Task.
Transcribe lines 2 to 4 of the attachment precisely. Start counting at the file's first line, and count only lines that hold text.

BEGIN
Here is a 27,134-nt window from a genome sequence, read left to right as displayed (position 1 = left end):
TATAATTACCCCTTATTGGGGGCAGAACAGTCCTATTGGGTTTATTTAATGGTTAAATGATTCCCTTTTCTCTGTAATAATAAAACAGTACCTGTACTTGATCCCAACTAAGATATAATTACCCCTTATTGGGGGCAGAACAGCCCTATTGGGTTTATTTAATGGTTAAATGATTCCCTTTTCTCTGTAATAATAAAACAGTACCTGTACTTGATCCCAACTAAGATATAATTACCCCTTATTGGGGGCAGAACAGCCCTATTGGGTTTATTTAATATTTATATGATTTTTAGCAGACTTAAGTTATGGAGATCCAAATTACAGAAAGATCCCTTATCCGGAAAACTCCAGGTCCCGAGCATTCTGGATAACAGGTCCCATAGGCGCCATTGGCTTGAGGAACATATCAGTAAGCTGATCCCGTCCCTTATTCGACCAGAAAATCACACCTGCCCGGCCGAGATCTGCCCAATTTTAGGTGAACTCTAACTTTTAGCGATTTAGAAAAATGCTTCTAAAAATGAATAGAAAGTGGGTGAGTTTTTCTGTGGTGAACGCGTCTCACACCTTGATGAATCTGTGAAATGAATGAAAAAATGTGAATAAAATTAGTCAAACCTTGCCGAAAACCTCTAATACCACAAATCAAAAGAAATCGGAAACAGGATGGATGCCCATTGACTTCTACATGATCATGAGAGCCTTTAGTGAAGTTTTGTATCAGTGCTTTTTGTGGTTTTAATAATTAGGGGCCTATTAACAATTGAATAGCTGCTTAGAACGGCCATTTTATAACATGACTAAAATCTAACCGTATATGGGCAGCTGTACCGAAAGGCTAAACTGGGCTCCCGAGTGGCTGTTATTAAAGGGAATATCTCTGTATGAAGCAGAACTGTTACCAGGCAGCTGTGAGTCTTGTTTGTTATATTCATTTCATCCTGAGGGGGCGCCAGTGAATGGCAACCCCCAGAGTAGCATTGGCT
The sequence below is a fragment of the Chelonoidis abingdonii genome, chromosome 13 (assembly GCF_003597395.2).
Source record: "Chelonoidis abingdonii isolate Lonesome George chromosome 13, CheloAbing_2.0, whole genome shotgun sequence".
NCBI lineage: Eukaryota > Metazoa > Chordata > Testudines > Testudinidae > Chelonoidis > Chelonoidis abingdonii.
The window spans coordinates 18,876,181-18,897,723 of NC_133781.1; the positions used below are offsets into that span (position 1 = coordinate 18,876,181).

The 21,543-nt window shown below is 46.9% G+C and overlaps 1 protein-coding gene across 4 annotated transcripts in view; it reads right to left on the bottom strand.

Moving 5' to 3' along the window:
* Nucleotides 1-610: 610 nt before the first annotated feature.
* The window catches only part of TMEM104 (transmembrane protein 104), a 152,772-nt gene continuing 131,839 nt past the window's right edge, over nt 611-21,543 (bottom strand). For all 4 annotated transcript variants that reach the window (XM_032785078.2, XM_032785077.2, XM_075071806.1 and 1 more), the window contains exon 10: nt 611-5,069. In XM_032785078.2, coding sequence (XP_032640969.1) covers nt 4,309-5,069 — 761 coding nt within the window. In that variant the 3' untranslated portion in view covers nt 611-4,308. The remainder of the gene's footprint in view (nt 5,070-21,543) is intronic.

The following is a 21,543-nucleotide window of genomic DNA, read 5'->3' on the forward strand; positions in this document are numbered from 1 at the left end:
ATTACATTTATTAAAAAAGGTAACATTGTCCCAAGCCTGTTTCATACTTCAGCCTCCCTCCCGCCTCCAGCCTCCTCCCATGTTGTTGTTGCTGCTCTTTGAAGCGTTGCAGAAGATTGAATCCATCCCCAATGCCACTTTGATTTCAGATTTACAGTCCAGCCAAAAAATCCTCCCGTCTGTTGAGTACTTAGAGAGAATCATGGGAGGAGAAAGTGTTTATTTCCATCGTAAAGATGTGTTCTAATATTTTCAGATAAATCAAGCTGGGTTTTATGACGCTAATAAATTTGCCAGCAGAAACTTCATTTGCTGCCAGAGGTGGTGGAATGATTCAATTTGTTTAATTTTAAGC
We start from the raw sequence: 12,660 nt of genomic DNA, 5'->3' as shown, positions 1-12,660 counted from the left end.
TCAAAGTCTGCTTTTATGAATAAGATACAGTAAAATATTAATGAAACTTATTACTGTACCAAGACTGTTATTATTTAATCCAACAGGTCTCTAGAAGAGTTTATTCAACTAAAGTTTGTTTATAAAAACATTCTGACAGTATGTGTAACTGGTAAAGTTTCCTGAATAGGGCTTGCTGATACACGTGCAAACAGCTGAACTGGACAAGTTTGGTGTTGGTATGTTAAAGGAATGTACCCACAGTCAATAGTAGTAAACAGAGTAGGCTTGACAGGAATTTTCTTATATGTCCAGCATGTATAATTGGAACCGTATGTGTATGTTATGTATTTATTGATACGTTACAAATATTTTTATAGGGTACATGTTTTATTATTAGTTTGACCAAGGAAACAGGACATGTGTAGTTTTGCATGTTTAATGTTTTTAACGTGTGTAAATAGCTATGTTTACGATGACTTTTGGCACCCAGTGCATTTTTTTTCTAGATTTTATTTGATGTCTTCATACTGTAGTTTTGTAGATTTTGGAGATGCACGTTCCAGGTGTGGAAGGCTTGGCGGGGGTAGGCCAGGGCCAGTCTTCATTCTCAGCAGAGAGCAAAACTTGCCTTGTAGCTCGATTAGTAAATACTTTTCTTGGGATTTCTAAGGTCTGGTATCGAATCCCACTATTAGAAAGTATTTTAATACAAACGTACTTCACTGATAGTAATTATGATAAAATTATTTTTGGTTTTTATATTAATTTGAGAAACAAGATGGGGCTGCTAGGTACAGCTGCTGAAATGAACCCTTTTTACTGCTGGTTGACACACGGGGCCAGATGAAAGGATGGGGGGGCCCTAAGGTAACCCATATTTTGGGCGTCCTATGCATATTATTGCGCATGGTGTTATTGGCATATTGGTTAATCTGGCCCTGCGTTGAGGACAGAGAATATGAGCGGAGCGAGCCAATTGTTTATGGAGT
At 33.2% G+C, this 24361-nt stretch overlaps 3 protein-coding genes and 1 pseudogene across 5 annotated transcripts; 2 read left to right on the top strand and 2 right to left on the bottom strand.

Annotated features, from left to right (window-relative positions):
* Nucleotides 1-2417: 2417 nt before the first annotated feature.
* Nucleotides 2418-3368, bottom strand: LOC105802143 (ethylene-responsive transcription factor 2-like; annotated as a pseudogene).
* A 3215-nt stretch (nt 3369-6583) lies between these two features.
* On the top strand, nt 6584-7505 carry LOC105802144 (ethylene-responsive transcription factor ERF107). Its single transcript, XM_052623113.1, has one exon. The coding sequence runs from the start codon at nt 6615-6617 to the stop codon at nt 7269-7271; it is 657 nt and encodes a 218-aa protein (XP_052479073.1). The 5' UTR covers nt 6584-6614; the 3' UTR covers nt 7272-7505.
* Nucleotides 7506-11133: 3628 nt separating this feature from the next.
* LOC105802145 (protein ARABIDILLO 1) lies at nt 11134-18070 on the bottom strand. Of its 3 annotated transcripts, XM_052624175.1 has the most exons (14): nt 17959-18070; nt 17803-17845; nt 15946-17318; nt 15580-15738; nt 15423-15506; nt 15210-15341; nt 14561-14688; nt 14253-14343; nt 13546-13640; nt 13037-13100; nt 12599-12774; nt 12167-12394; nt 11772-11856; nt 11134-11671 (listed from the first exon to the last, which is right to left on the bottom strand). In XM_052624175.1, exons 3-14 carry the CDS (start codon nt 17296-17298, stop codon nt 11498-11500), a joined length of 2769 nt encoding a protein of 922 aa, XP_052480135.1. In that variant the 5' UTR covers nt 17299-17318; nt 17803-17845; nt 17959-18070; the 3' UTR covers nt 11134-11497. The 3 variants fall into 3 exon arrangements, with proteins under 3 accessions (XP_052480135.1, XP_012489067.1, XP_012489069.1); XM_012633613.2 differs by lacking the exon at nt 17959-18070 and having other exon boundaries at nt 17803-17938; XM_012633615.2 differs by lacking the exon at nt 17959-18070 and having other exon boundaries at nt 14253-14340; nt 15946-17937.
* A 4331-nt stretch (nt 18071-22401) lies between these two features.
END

TATAATTACCCCTTATTGGGGGCAGAACAGTCCTATTGGGTTTATTTAATGGTTAAATGATTCCCTTTTCTCTGTAATAATAAAACAGTACCTGTACTTGATCCCAACTAAGATATAATTACCCCTTATTGGGGGCAGAACAGCCCTATTGGGTTTATTTAATGGTTAAATGATTCCCTTTTCTCTGTAATAATAAAACAGTACCTGTACTTGATCCCAACTAAGATATAATTACCCCTTATTGGGGGCAGAACAGCCCTATTGGGTTTATTTAATATTTATATGATTTTTAGCAGACTTAAGTTATGGAGATCCAAATTACAGAAAGATCCCTTATCCGGAAAACTCCAGGTCCCGAGCATTCTGGATAACAGGTCCCATAGGCGCCATTGGCTTGAGGAACATATCAGTAAGCTGATCCCGTCCCTTATTCGACCAGAAAATCACACCTGCCCGGCCGAGATCTGCCCAATTTTAGGTGAACTCTAACTTTTAGCGATTTAGAAAAATGCTTCTAAAAATGAATAGAAAGTGGGTGAGTTTTTCTGTGGTGAACGCGTCTCACACCTTGATGAATCTGTGAAATGAATGAAAAAATGTGAATAAAATTAGTCAAACCTTGCCGAAAACCTCTAATACCACAAATCAAAAGAAATCGGAAACAGGATGGATGCCCATTGACTTCTACATGATCATGAGAGCCTTTAGTGAAGTTTTGTATCAGTGCTTTTTGTGGTTTTAATAATTAGGGGCCTATTAACAATTGAATAGCTGCTTAGAACGGCCATTTTATAACATGACTAAAATCTAACCGTATATGGGCAGCTGTACCGAAAGGCTAAACTGGGCTCCCGAGTGGCTGTTATTAAAGGGAATATCTCTGTATGAAGCAGAACTGTTACCAGGCAGCTGTGAGTCTTGTTTGTTATATTCATTTCATCCTGAGGGGGCGCCAGTGAATGGCAACCCCCAGAGTAGCATTGGCT
The sequence below is a fragment of the Chelonoidis abingdonii genome, chromosome 13 (assembly GCF_003597395.2).
Source record: "Chelonoidis abingdonii isolate Lonesome George chromosome 13, CheloAbing_2.0, whole genome shotgun sequence".